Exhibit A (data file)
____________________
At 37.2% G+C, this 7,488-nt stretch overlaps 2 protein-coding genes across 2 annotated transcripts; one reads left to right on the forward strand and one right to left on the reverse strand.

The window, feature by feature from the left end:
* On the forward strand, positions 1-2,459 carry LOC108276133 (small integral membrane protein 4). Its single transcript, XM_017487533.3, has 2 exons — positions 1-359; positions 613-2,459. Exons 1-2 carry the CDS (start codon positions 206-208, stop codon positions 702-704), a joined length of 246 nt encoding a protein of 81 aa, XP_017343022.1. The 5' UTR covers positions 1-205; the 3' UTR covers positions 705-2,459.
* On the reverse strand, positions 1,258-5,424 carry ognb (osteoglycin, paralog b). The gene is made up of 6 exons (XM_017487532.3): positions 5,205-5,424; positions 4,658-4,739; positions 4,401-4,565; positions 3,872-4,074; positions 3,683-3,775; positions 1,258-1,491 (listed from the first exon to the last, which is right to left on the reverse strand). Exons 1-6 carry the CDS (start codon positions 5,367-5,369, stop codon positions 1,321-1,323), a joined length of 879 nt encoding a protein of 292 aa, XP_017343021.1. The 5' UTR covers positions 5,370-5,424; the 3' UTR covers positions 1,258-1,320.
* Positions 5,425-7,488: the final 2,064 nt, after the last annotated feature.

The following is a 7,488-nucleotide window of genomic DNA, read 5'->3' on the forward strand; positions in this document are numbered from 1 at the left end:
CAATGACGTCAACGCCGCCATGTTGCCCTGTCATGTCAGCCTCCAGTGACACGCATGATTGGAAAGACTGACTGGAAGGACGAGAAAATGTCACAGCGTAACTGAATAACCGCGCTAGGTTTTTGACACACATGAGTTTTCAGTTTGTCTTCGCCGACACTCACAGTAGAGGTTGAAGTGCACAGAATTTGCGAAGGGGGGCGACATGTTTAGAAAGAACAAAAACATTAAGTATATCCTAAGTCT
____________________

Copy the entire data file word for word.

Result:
At 37.2% G+C, this 7,488-nt stretch overlaps 2 protein-coding genes across 2 annotated transcripts; one reads left to right on the forward strand and one right to left on the reverse strand.

The window, feature by feature from the left end:
* On the forward strand, positions 1-2,459 carry LOC108276133 (small integral membrane protein 4). Its single transcript, XM_017487533.3, has 2 exons — positions 1-359; positions 613-2,459. Exons 1-2 carry the CDS (start codon positions 206-208, stop codon positions 702-704), a joined length of 246 nt encoding a protein of 81 aa, XP_017343022.1. The 5' UTR covers positions 1-205; the 3' UTR covers positions 705-2,459.
* On the reverse strand, positions 1,258-5,424 carry ognb (osteoglycin, paralog b). The gene is made up of 6 exons (XM_017487532.3): positions 5,205-5,424; positions 4,658-4,739; positions 4,401-4,565; positions 3,872-4,074; positions 3,683-3,775; positions 1,258-1,491 (listed from the first exon to the last, which is right to left on the reverse strand). Exons 1-6 carry the CDS (start codon positions 5,367-5,369, stop codon positions 1,321-1,323), a joined length of 879 nt encoding a protein of 292 aa, XP_017343021.1. The 5' UTR covers positions 5,370-5,424; the 3' UTR covers positions 1,258-1,320.
* Positions 5,425-7,488: the final 2,064 nt, after the last annotated feature.

The following is a 7,488-nucleotide window of genomic DNA, read 5'->3' on the forward strand; positions in this document are numbered from 1 at the left end:
CAATGACGTCAACGCCGCCATGTTGCCCTGTCATGTCAGCCTCCAGTGACACGCATGATTGGAAAGACTGACTGGAAGGACGAGAAAATGTCACAGCGTAACTGAATAACCGCGCTAGGTTTTTGACACACATGAGTTTTCAGTTTGTCTTCGCCGACACTCACAGTAGAGGTTGAAGTGCACAGAATTTGCGAAGGGGGGCGACATGTTTAGAAAGAACAAAAACATTAAGTATATCCTAAGTCT